THURSDAY, 10 JAN 2013 – Today at 6am Pacific Time, the Academy of Motion Pictures Arts and Sciences revealed its nominations for this year’s Academy Awards. As suggested by the BAFTAs shortlist only a few days ago, Lincoln had the strongest showing, earning 12 nods including nominations for director Steven Spielberg and leading man Daniel Day-Lewis, who could be taking home his third Oscar. Closely nipping at their heels is director Ang Lee and his film adaptation of the bestselling novel Life of Pi, which is in contention for no fewer than 11 awards.

Surprises were also abound as David O Russell’s feel-good comedy Silver Linings Playbook swept the major categories, including an unexpected Best Actor nom for The Hangover‘s Bradley Cooper and Jennifer Lawrence’s first return to the competition since Winter’s Bone.

Lawrence, however, is going to be facing some tough competition in the Best Actress Category. Going up against her are Emmanuelle Riva, 85, and Beasts of the Southern Wild star Quvenzhane Wallis, 9, who today became the oldest and youngest nominees ever.  Riva’s Amour director Michael Haneke‘s also had a big day, with his masterful meditation on love in old age in the running for a number of major categories including Best Picture, Director and Original Screenplay.

The biggest snubs of the day came in the category of Best Director where Ben Affleck and Kathryn Bigelow both failed to secure a nomination for Argo and Zero Dark Thirty. (cue cries of outrage: “What did those movies direct themselves??, etc...”) As highlight by many online pundits, the nominees for Best Director are determined by votes placed by fellow directors, which begs the question: why do other directors not like them as much as the critical community? It unquestionably is a dark day for Affleck, whose quest for the respect of his peers has hit a big road block today. He will have to console himself with merely having a successful acting career, a super-hot wife and the distinction of being one of the most coveted directors in Hollywood.

Below are the highlights of today’s nominees:

Best Picture
Amour
Argo
Beasts of the Southern Wild
Django Unchained
Les Misérables
Life of Pi
Lincoln
Silver Linings Playbook
Zero Dark Thirty

Best Actor
Bradley Cooper, Silver Linings Playbook
Daniel Day-Lewis, Lincoln
Hugh Jackman, Les Misérables
Joaquin Phoenix, The Master
Denzel Washington, Flight

Best Actress
Jessica Chastain, Zero Dark Thirty
Jennifer Lawrence, Silver Linings Playbook
Emmanuelle Riva, Amour
Quvenzhane Wallis, Beasts of the Southern Wild
Naomi Watts, The Impossible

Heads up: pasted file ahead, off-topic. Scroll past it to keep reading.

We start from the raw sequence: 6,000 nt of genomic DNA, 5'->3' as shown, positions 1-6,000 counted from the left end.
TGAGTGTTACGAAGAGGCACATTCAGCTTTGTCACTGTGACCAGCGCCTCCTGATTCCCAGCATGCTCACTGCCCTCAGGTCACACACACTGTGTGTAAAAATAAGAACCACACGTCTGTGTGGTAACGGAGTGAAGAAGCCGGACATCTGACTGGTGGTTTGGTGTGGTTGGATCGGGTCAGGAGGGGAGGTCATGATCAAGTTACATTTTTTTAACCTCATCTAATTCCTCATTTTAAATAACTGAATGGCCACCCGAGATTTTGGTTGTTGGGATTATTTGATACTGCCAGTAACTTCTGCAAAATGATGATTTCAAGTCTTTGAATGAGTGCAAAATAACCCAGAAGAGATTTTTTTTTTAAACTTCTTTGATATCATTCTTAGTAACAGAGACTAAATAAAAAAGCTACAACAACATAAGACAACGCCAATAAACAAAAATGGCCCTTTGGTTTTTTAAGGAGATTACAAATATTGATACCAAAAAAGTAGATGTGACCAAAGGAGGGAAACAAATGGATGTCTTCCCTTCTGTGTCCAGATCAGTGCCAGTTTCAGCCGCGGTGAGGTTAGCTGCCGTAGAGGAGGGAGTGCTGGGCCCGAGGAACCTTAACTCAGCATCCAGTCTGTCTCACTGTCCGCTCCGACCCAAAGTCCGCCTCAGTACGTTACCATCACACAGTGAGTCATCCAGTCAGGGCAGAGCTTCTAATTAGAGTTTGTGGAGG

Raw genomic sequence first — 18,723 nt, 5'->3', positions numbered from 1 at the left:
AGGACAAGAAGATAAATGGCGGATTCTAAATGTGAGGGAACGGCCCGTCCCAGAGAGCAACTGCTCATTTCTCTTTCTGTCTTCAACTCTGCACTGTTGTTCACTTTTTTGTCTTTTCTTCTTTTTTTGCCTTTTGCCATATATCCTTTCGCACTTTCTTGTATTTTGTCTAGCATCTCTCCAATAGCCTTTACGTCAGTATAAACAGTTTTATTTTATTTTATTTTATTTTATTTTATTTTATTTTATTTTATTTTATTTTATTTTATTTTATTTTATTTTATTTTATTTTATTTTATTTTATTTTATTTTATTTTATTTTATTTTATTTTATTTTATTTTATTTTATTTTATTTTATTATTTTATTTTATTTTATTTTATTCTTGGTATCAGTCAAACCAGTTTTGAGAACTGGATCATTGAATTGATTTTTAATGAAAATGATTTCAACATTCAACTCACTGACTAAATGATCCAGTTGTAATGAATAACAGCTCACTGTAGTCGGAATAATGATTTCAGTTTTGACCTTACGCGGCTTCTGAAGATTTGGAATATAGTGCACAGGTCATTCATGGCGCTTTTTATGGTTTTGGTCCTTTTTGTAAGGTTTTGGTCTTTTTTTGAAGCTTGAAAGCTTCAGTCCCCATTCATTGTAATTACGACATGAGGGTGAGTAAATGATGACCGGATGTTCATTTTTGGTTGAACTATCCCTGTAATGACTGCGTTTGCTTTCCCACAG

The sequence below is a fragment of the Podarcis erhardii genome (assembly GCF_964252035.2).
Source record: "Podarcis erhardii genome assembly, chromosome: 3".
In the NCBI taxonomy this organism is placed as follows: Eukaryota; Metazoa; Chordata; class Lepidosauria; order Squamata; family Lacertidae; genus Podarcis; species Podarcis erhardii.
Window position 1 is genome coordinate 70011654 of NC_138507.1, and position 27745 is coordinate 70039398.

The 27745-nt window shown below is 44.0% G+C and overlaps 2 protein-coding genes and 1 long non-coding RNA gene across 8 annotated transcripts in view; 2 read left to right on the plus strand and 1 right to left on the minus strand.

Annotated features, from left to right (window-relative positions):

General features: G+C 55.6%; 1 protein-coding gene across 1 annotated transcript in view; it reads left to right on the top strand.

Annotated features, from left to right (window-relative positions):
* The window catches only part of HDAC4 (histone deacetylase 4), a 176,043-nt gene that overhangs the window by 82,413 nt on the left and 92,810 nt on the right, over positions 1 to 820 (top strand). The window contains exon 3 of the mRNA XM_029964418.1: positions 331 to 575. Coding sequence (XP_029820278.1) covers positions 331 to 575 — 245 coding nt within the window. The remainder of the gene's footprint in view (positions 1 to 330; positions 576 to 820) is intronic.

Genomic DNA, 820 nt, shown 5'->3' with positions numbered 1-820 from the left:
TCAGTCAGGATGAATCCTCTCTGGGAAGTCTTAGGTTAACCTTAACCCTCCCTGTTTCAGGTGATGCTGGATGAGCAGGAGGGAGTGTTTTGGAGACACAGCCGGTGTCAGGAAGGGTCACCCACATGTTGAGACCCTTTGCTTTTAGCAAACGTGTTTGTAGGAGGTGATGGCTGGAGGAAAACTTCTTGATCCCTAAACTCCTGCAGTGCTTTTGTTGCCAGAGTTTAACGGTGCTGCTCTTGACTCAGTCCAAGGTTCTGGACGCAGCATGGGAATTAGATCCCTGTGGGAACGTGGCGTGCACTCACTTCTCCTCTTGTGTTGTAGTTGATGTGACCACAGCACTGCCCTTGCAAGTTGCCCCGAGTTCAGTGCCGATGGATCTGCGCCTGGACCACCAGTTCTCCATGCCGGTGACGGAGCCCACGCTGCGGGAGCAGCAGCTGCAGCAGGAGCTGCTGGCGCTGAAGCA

Best Supporting Actor
Alan Arkin, Argo
Robert De Niro, Silver Linings Playbook
Philip Seymour Hoffman, The Master
Tommy Lee Jones, Lincoln
Christoph Waltz, Django Unchained

Best Supporting Actress
Amy Adams, The Master
Sally Field, Lincoln
Anne Hathaway, Les Misérables
Helen Hunt, The Sessions
Jacki Weaver, Silver Linings Playbook

Best Director
Michael Haneke, Amour
Ang Lee, Life of Pi
David O. Russell, Silver Linings Playbook
Steven Spielberg, Lincoln
Benh Zeitlin, Beasts of the Southern Wild

Best Original Screenplay
Amour, Michael Hanake
Django Unchained, Quentin Tarantino
Flight, John Gatins
Moonrise Kingdom, Wes Anderson and Roman Coppola
Zero Dark Thirty, Mark Boal

Best Adapted Screenplay
Argo, Chris Terrio
Beasts of the Southern Wild, Lucy Alibar and Benh Zeitlin,
Life of Pi, David Magee
Lincoln, Tony Kushner
Silver Linings Playbook, David O. Russell

Best Animated Feature:
Brave
Frankenweenie
ParaNorman
The Pirates! Band of Misfits
Wreck-It Ralph

The winners will be announced on Sunday 24th February at a ceremony hosted by Family Guy’s Seth Macfarlane.


Jan 10 2013

Christopher Nolan in talks to direct sci-fi epic ‘Interstellar’

Tag: blinkboxblinkbox @ 9:48 am

Ending months of speculation at how he would find purpose in life after completing one of the most  successful movie trilogies in history, THR reports that Dark Knight Rises director Christopher Nolan is in talk to produce and direct Interstellar, a science-fiction piece about “time travel and alternate dimensions, and sees a group of explorers travel through a wormhole.” For any other film maker this would seem like a very ambitious project; but for the director who made his name creating uniquely thoughtful blockbusters like The Prestige and Inception, this could prove to be a walk in the park.

Steven Spielberg had previously been attached as director but abandoned the project leaving behind a screenplay written by Jonathan Nolan, who is the brother of -surprise, surprise- Christopher Nolan.